In 2010, the United Nations affirmed the following: “The human right to water entitles everyone to sufficient, safe, acceptable, physically accessible and affordable water for personal and domestic uses.”
In 2015, the General Assembly introduced 17 Sustainable Development Goals (with SDG 6 focusing specifically on water) to improve global sustainability outcomes by 2030.
Today, billions are still living without safe access to drinking water.
Waterless Mines: Our Vision for the Future
It’s our duty to serve the communities we impact in a positive way. A path to achieving that is FutureSmart Mining™, our innovation-led approach to sustainable mining, which includes our Sustainable Mining Plan (SMP), aligned to the UN’s SDGs.
To impact water scarcity on a global level, our ambition is to operate waterless mines in water-scarce areas. We hope to eliminate freshwater usage from mining processes – and to eventually achieve a near-waterless mine – by focusing on the following:
- Innovative ways to separate and transport waste
- Detailed measurement of water evaporation levels
- Close monitoring of all dry-tailings disposals and non-aqueous processing
- New water balance reporting to measure how much water is flowing through every site
We are working to achieve the 2020 goals detailed in the SMP related to water, as listed below:
- Reduce absolute freshwater abstractions by 20%
- Recycle or re-use water to meet 75% of our global water requirements
- Record no Level 3 (or above) incidents at any of our sites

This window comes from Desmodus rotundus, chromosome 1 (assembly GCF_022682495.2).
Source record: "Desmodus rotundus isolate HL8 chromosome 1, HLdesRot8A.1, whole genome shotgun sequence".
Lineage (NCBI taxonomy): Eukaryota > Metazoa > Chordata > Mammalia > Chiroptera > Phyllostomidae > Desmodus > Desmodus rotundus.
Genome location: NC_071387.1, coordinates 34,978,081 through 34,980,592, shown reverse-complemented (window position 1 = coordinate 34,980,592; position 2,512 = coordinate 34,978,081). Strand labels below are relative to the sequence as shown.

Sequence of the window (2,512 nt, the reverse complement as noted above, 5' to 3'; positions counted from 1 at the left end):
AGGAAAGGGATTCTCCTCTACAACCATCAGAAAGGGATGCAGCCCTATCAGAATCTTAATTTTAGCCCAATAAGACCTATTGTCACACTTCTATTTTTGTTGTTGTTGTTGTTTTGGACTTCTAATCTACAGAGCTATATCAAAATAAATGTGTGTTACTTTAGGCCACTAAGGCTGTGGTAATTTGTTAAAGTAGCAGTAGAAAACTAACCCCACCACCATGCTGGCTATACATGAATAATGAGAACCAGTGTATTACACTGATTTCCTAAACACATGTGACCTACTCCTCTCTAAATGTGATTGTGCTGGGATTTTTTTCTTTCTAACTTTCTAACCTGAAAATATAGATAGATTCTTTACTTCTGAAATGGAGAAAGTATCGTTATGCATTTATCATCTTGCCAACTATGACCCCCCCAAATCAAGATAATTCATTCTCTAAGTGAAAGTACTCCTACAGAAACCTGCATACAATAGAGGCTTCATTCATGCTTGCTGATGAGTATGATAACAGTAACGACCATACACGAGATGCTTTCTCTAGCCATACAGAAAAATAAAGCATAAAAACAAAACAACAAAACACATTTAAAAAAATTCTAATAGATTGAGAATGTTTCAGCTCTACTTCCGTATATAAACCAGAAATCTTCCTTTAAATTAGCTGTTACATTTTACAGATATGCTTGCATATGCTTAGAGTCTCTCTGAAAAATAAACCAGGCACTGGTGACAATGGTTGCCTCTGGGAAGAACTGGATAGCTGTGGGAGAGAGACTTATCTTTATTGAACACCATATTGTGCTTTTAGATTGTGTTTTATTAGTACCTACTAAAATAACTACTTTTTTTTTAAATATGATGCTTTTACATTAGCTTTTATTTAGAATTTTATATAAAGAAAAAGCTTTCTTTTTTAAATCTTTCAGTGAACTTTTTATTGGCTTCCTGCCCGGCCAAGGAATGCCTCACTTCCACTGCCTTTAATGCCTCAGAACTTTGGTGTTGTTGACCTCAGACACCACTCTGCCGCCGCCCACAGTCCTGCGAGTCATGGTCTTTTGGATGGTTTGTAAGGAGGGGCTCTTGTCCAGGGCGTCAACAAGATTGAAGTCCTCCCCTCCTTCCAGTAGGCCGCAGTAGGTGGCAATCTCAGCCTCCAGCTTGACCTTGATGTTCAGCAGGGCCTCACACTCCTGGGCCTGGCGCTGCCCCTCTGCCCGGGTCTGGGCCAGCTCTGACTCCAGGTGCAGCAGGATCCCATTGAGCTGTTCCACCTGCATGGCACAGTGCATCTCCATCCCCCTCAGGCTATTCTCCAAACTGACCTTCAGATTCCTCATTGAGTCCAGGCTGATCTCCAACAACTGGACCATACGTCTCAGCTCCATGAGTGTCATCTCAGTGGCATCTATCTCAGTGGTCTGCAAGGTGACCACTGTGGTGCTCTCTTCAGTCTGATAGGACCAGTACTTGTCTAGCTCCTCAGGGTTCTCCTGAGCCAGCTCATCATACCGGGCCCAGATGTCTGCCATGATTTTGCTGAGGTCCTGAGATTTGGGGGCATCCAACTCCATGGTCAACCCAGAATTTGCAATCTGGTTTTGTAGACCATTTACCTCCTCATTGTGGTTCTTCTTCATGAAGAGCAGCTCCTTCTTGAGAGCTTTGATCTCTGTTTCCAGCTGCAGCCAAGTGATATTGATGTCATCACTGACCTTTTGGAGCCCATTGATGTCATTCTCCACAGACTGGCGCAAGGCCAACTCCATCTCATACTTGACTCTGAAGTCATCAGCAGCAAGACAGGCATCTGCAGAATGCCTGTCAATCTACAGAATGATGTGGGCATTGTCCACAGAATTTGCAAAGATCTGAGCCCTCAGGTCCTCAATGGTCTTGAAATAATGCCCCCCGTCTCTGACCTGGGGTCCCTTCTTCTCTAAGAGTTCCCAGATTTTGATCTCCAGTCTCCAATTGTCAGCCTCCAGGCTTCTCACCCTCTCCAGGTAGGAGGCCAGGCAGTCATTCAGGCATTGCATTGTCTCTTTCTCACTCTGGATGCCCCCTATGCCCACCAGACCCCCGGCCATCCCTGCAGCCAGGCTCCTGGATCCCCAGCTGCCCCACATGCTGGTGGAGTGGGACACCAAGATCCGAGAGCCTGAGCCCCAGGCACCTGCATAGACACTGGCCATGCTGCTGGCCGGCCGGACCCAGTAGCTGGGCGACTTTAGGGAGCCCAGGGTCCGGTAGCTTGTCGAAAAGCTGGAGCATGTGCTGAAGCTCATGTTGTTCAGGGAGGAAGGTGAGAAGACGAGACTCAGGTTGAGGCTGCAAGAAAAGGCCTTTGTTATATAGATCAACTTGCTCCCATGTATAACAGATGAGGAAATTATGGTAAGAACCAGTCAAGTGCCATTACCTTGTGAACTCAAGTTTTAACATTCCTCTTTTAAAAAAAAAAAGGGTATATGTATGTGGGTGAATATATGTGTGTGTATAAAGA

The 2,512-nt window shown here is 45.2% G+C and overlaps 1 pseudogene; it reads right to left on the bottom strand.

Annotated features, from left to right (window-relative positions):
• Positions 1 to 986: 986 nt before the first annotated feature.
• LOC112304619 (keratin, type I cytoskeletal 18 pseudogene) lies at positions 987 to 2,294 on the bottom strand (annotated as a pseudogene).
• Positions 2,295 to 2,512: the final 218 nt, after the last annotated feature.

Coal South Africa’s Mafube Team: From Mine Water to Maize Crops
Our team from South Africa’s Mafube colliery have devised a way to re-use mine water to grow local crops and improve crop yield for local farmers.
“During the mining process, we re-use as much water as we can,” said Ritva Muhlbauer, Manager Hydrology, from Coal South Africa’s Sustainable Development and Energy team, who led the project. “We recycle the water and store it in the pits. But the real problem comes when we close the mine: how do we deal with the water in the long term when we can’t discharge it?”
The Mafube team wanted a solution that would efficiently use water and potentially provide employment for local people, including for ex-miners once their site closed.
They collaborated with South Africa’s Department of Water and Sanitation (DWS) and a local farmer, who planned for a large irrigation framework and pipeline to be installed. Together, they hoped to increase food security, create jobs for the local community, and generate revenue for farmers…Full Story